Fountain of Youth! Scientists Prove That Reversing the Aging Process Is Possible, Find Out How
A team of researchers from the Daegu Gyeongbuk Institute of Science and Technology (DGIST) has debunked the academia's "irreversibility of aging" paradigm, showing that it is possible for the aging process to be reversed.
Their findings, described in a paper published in the journal Nature Chemical Biology, showed that certain enzymes and substances can reverse the aging process of humans by helping aging cells recover its function.
"The significance and implication of this study is that it is possible to reverse the recovery of aging cells by inhibiting and restoring the degradation of lysosomal function," said Park SangChul, Chair Professor at DGIST and lead author of the study, in a press release. "In the future, we will continue to conduct studies that extend the life expectancy of human beings by verifying and validating efficacy and safety through aging animal models."
For the study, the researchers looked for factors that could control aging and find substances capable or restoring cell division capacity. Their search showed that KU-60019 substances could inhibit phosphorylation enzyme ATM protein, helping aging cells recover its functions through the activation of lysosomal functions and induction of cell proliferation.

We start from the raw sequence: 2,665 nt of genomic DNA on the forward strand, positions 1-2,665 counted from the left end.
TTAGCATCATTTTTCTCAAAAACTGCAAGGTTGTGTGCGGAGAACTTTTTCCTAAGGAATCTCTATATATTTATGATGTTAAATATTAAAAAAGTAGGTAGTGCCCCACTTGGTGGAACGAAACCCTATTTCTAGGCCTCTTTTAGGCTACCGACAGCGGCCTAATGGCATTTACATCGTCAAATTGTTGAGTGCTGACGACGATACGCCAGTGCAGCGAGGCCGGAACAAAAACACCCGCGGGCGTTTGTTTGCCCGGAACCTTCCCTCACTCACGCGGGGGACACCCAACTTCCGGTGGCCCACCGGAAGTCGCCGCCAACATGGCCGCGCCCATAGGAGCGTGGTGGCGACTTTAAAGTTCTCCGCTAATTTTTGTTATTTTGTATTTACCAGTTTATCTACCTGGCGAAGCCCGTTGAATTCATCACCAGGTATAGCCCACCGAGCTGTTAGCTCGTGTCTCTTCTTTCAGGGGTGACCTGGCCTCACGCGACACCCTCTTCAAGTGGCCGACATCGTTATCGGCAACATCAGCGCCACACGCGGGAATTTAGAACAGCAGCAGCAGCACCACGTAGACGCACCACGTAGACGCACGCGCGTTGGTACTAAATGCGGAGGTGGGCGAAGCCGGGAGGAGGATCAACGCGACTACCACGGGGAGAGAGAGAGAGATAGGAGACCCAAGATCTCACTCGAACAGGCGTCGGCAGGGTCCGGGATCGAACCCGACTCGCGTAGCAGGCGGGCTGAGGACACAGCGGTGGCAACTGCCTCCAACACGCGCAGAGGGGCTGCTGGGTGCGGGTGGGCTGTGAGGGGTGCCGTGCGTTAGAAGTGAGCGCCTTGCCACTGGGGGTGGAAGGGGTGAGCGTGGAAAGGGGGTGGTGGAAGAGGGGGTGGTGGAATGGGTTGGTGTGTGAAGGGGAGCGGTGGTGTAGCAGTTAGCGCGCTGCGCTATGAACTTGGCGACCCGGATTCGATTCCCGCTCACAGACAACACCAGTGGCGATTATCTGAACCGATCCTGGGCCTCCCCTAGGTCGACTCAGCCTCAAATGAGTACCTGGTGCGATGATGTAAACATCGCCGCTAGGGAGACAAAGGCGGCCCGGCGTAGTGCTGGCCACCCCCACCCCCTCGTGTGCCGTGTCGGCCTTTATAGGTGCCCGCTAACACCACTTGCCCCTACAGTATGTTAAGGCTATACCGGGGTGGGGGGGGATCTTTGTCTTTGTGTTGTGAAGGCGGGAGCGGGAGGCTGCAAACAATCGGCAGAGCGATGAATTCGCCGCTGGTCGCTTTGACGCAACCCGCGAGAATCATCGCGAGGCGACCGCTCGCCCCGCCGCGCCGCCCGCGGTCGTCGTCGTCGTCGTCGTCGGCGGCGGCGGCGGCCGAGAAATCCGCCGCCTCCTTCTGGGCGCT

The researchers confirmed that the ATM protein phosphorylate the vacuolar ATPase (v-ATPase) protein, causing a binding force between the units and constituting the v-ATPase to weaken. This results to the deterioration of lysosome functions.
Lysosomes are intracellular organelles responsible for autophagy and decomposition of biopolymers such as proteins and lipids in the cell. When lysosomes are not fully functional, biomolecules that must be removed in cells accumulate, causing metabolic instability.
The DGIST team observed that the ATM protein's activation can be regulated by KU-60019 substances. By inhibiting the activation of ATM protein, the researchers were able to reduce the phosphorylation of v-ATPase, inducing recovery of mitochondrial function and functional recovery of the lysosome and autophagy system, as well as also prompting wound healing in aging animal models.